OTC Pain Relief: Understanding Acetaminophen

Medically Reviewed by Michael W. Smith, MD on September 16, 2011
4 min read

You’ve probably taken acetaminophen at one time or another for fever or pain relief. You may know acetaminophen as the active ingredient in Tylenol and many other over-the-counter (OTC) products, including cold medications.

When used as directed, taking acetaminophen is generally safe and effective. But it can be harmful if it’s not taken correctly. Read on to learn about the benefits and risks of acetaminophen and how to use it safely.

Acetaminophen is the most commonly used medicine for pain relief in the United States. For most people, when used as directed, it safely reduces fever and relieves many kinds of mild to moderate pain -- from backaches, headaches, and sprains to arthritis and menstrual cramps. And when it’s taken correctly, side effects are rare.

Another benefit of acetaminophen is that it doesn’t cause stomach upset or heart problems -- both possible risks with the other major type of OTC pain relievers, called nonsteroidal anti-inflammatory drugs (NSAIDs).

“Acetaminophen may be a good alternative for pain relief for those who are at risk of heart disease or stomach problems with NSAIDs,” says Elliott Antman, MD, professor of medicine at Harvard Medical School and Brigham and Woman’s Hospital in Boston.

“Acetaminophen is considered to be safe and effective in the recommended doses, according to the ‘Drug Facts’ label,” says Joel Schiffenbauer, MD, deputy director of nonprescription clinical evaluations at the FDA Center for Drug Evaluation and Research.

The Drug Facts label is found on the package of every OTC medicine. It lists the active ingredients, how to take the medicine, what it is supposed to do, and any warnings about its use.

When taken incorrectly, however, acetaminophen can cause liver damage. And your risk of liver damage may be increased if you drink more than three alcoholic drinks every day, take more than the recommended dose (overdose), or if you take any additional drugs that also contain acetaminophen at the same time.

When taking acetaminophen, follow these tips:

  • For some health conditions, talk with your doctor first. Ask your doctor about taking acetaminophen if you have liver disease or have three or more alcoholic drinks a day. If you’re at higher risk for liver damage from acetaminophen -- even at the recommended dose -- your doctor may advise you not to take it.
  • Take it as directed. Take acetaminophen as instructed on the Drug Facts label or follow your doctor’s instructions very carefully. Don't take it for longer than 10 days without checking with your doctor.
  • Make sure to use the correct dosage. Don’t take more acetaminophen than directed or take it more often than directed. Taking more than recommended can damage your liver -- and won’t provide any more pain relief.

“Consumers taking any OTC pain reliever who find the dose in the Drug Facts label is not adequate to control their symptoms should seek medical advice,” says Schiffenbauer.

  • Don’t take other medications with acetaminophen. Read labels carefully so you don’t take more than one medicine that contains acetaminophen at a time. Acetaminophen is an active ingredient in more than 600 different OTC and prescription medicines, including pain medications, fever reducers, and cold and flu symptom remedies.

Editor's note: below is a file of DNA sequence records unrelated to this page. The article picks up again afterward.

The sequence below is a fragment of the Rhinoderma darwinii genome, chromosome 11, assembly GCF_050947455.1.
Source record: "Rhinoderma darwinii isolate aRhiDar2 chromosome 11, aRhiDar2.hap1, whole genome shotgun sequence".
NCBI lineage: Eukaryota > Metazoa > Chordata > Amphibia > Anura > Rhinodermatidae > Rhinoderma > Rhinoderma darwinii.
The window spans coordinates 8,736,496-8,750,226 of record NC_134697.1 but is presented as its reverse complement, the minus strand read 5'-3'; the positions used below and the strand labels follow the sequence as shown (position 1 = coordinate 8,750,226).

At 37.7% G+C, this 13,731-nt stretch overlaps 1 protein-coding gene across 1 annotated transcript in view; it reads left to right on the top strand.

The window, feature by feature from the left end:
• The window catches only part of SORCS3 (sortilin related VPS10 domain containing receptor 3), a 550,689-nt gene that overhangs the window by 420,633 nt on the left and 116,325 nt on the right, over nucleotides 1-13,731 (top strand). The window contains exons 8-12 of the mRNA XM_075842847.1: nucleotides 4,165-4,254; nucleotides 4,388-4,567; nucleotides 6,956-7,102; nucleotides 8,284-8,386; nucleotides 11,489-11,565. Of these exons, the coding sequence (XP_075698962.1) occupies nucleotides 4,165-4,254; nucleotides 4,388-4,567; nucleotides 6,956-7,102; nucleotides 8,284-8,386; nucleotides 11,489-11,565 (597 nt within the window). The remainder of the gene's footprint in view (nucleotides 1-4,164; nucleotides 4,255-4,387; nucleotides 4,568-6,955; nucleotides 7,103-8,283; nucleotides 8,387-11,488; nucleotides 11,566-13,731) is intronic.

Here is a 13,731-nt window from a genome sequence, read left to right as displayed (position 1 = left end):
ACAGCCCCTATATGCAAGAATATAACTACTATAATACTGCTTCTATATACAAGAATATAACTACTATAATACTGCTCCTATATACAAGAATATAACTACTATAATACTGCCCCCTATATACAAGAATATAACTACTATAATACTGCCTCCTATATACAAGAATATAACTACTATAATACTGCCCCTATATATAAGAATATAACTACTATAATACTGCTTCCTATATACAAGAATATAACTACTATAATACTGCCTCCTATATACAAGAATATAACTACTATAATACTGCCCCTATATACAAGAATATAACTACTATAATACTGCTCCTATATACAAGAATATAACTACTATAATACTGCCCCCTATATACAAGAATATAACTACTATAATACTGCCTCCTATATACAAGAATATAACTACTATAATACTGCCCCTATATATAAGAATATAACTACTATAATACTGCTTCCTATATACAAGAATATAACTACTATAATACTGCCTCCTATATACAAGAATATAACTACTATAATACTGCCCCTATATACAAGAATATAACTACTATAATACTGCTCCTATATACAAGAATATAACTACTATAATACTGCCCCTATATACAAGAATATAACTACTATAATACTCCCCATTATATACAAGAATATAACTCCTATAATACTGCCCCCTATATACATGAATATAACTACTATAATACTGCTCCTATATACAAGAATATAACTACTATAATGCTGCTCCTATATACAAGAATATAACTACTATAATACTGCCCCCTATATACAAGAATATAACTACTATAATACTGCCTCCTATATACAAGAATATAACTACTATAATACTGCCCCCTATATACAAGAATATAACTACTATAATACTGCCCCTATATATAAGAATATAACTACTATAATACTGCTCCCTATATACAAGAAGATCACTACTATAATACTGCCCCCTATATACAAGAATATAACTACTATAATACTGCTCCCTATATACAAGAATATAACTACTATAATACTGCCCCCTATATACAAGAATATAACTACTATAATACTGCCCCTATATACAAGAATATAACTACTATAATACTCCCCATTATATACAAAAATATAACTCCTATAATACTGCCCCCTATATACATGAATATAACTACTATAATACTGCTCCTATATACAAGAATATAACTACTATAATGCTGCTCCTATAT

• Be aware of acetaminophen’s other names. On some prescription labels, acetaminophen may be listed as “APAP.” Outside of the United States, it is often called paracetamol.
  • Tell your doctor if you take Coumadin. Ask your doctor before using acetaminophen if you also take warfarin (Coumadin), as it may increase the risk of bleeding.

Acetaminophen is used in many OTC medicines to treat fever and pain in children. Because children are also at risk for liver damage from taking too much acetaminophen, it’s important to read and follow labels carefully. Practice these tips to keep your child safe:

  • Choose an acetaminophen product made for your child’s age. There can be different products. Never give your child any acetaminophen medicine that is made for an adult.
  • Follow the instructions. The label tells how often to give the medicine. Read it carefully every time to make sure your child is getting the correct dose. Strengths can vary widely between products.
  • Choose the dose for your child’s weight or age. If you know your child’s weight, go by that. If you don’t know how much your child weighs, go by their age.
  • Check labels of other medicines. Before giving your child any other OTC or prescription medicine, make sure it doesn’t also contain acetaminophen. Never give your child more than one medicine with acetaminophen at the same time.
  • Use the measuring device that comes with the medicine. That’s the best way to know you’re giving the right dose.
  • Ask, if you have questions. If you’re not sure how much medicine to give your child or how often, ask your doctor or pharmacist.


If you or your child takes too much acetaminophen, call your doctor or seek medical help right away. The symptoms of acetaminophen overdose include:

  • nausea or vomiting
  • upset stomach
  • loss of appetite
  • sweating

These symptoms may not appear until 12 to 24 hours after taking the medicine.

When taken as directed, acetaminophen is a safe way to control pain and fever. However, it’s important to read all medicine labels and follow directions carefully to make sure you don’t take too much.